South African police on Monday arrested over 60 people linked with looting in Johannesburg during anti-foreigner protest in the transport industry.
Concise News learned that the police said in a statement that not less than 41 people were arrested after hundreds of them marched through Johannesburg’s Central Business District (CBD), looting shops and destroying cars and buildings.
The tension started on Sunday when an old building in the CBD caught fire and collapsed, killing at least three people. It then spread two eastern areas.
Many South Africans accused foreigners of the high rate of unemployment, particularly in manual labour.
Police Minister Bheki Cele maintained that the violence was connected to “criminality” rather than “xenophobia“.
After a tour of the CBD, Cele told journalists that “(Xenophobia) is used as an excuse.
“For now there is nothing that has sparked any form of this conflict between the South Africans and foreign nationals.”
Nigerian Foreign Minister Geoffrey Onyeama reacted strongly to the scenes of violence.
He twitted on his Twitter handle, saying, “Received sickening and depressing news of continued burning and looting of Nigerian shops and premises in #SouthAfrica by mindless criminals with ineffective police protection.
“Enough is enough. We will take definitive measures.”
Meanwhile, another police in the southeastern province of KwaZulu-Natal (KZN) said at least 20 individuals had been arrested “in connection with incidents related to protests within the trucking industry”.
Taxi drivers clashed with police in the capital Pretoria last week, and truckers started a nation-wide strike on Sunday to protest against the employment of foreign drivers.
Eleven trucks on Sunday blocked the road to Richards Bay Harbour, one of the deepest natural harbours in Africa, KZN police spokesman Jay Naicker said.
In the Western Cape province, several protesters blocked roads with their vehicles.
In a statement from the provincial transport minister, Bonginkosi Madikizela, “several roads had to be closed for traffic from early morning due to trucks blocking the road while others were seen offloading sand on the road.”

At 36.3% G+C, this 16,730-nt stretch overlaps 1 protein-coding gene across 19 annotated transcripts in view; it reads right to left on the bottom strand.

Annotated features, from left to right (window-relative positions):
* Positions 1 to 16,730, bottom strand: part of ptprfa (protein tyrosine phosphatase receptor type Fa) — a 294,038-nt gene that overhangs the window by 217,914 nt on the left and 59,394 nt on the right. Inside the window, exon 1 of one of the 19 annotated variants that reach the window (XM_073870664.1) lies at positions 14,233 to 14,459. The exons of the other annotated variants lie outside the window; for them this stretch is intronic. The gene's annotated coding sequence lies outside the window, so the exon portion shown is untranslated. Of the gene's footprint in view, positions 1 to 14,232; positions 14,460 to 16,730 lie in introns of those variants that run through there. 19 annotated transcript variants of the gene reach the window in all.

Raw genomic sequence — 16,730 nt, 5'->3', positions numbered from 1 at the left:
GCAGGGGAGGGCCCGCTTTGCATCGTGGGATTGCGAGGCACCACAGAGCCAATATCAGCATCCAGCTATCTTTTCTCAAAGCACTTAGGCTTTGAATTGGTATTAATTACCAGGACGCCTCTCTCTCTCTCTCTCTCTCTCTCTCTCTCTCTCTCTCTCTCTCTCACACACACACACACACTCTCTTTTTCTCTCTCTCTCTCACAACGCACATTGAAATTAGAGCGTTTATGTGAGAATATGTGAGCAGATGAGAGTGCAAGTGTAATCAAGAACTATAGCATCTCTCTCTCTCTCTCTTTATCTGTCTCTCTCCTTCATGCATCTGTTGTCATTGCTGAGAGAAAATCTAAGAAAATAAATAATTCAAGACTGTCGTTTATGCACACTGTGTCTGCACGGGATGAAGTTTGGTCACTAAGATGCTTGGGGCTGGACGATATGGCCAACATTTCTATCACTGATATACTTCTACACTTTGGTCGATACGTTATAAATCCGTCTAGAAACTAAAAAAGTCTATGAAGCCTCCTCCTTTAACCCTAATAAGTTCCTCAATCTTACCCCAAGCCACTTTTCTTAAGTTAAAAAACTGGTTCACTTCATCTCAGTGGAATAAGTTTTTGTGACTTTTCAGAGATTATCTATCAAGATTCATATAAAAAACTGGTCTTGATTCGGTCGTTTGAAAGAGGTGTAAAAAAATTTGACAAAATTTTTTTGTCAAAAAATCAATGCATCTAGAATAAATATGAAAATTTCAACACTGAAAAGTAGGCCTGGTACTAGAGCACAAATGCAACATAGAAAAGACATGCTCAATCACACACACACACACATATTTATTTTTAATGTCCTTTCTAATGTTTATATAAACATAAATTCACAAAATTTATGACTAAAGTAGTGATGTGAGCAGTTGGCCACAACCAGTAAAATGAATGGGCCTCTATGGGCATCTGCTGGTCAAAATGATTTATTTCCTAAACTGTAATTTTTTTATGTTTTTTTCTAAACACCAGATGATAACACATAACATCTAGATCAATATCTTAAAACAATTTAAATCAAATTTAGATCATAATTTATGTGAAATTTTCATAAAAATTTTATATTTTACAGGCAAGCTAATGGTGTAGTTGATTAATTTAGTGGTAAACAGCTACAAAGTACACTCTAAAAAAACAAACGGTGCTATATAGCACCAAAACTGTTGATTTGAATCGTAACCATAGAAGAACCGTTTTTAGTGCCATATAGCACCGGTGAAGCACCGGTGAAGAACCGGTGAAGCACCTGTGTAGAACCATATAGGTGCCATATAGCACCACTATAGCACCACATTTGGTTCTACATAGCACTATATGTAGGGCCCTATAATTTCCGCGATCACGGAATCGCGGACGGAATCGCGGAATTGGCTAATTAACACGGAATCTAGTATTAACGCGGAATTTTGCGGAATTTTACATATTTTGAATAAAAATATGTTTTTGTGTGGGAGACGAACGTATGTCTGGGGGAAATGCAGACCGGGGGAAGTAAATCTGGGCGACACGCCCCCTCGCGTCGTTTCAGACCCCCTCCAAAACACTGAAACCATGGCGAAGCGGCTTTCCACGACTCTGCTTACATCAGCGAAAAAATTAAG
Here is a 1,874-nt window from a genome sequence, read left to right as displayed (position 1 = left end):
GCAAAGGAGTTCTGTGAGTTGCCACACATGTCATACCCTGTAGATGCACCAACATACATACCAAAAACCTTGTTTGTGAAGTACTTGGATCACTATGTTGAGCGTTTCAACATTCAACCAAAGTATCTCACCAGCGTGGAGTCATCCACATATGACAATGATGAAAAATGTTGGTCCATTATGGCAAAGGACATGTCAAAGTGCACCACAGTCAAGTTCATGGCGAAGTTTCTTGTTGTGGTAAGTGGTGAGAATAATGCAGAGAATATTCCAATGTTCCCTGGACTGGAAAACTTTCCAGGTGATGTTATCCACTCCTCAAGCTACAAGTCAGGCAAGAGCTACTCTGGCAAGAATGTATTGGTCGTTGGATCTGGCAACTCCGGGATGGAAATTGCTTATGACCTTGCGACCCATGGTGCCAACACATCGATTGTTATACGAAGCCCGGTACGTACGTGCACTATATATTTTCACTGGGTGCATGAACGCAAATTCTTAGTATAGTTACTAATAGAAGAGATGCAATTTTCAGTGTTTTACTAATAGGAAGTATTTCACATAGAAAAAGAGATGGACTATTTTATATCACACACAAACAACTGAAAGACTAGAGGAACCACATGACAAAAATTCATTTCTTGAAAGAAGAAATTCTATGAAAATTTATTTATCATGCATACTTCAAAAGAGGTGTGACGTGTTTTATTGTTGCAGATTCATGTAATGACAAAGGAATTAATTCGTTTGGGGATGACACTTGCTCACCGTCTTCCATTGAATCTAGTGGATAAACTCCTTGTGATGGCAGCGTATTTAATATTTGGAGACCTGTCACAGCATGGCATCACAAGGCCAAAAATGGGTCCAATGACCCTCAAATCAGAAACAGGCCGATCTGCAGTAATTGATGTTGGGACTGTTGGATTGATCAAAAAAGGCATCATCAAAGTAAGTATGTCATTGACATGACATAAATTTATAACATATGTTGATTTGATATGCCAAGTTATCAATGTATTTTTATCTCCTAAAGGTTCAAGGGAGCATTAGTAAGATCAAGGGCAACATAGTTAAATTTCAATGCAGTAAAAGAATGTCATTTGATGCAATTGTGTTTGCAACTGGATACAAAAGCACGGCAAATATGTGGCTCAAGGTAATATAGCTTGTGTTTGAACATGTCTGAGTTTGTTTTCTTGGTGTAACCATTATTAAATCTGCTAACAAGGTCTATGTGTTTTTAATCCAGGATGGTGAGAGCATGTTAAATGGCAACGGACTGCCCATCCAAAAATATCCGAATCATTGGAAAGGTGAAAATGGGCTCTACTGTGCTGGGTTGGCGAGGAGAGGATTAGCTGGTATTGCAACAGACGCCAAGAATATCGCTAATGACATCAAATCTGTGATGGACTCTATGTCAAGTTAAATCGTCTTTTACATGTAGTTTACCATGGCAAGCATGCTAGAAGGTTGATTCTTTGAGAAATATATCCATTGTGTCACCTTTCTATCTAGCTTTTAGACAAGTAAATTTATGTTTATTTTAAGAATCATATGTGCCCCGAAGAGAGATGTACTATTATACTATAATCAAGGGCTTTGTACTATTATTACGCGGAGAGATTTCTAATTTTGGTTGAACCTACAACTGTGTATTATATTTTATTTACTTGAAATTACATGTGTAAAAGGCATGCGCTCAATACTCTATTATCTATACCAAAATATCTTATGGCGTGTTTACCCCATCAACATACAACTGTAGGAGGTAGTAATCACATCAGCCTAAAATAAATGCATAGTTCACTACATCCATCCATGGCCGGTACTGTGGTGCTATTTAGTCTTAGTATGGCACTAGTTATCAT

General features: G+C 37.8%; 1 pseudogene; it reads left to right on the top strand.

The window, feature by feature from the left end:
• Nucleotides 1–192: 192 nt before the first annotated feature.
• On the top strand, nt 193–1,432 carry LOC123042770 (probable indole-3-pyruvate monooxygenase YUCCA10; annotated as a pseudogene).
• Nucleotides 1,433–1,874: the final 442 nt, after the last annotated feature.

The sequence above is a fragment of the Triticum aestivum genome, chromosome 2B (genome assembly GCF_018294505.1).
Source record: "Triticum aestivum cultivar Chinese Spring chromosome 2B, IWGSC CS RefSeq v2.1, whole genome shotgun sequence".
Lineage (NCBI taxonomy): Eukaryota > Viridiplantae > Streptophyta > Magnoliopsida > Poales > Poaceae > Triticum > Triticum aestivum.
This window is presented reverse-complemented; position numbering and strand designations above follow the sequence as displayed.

Human Rights Watch last week reported that dozens of truck drivers in the country had died in attacks against foreigners since March 2018.
This was made known in a report released after a recent spate of xenophobic violence fuelled by economic decline and record unemployment.
A South African truck owners’ association quoted by the HRW reported 75 such incidents since March this year, 15 of which were independently confirmed by the watchdog.
Lieutenant-General Khombinkosi Jula, police chief for KZN province, where at least two trucks were torched, said they had intensified patrols along major routes.
South Africa is a major destination for economic migrants from the southern Africa region, with many moving from neighbouring Lesotho, Mozambique and Zimbabwe in search for work.
Meanwhile, the latest population census in 2011 shows that numbers surged in the previous decade.
Nearly half of international migrants had moved to South Africa between 2005 and 2010. An unknown number of the migrants are undocumented.
Labour ministry spokesman Makhosonke Buthelezi last week told AFP that employers “prefer (foreign truck drivers) because they can work long hours at a much cheaper cost, so they tend to exploit them”.
Sipho Zungu, chairman of the All Truck Drivers Foundation, told AFP his group had had “nothing to do with the strike”, but stressed that it was fighting for the employment of South African drivers.
“People of South Africa are hungry, they are sitting at home.. while companies in South Africa are employing foreigners …(because) its cheap labour. We are hungry and angry,” Zungu said.
But the South African Transport and Allied Workers Union (SATAWU), which has over 200,000 members, distanced itself from the violence.
“Whenever there are faceless people calling a strike, there tends to be violence,” SATAWU spokeswoman Zanele Sabela told AFP.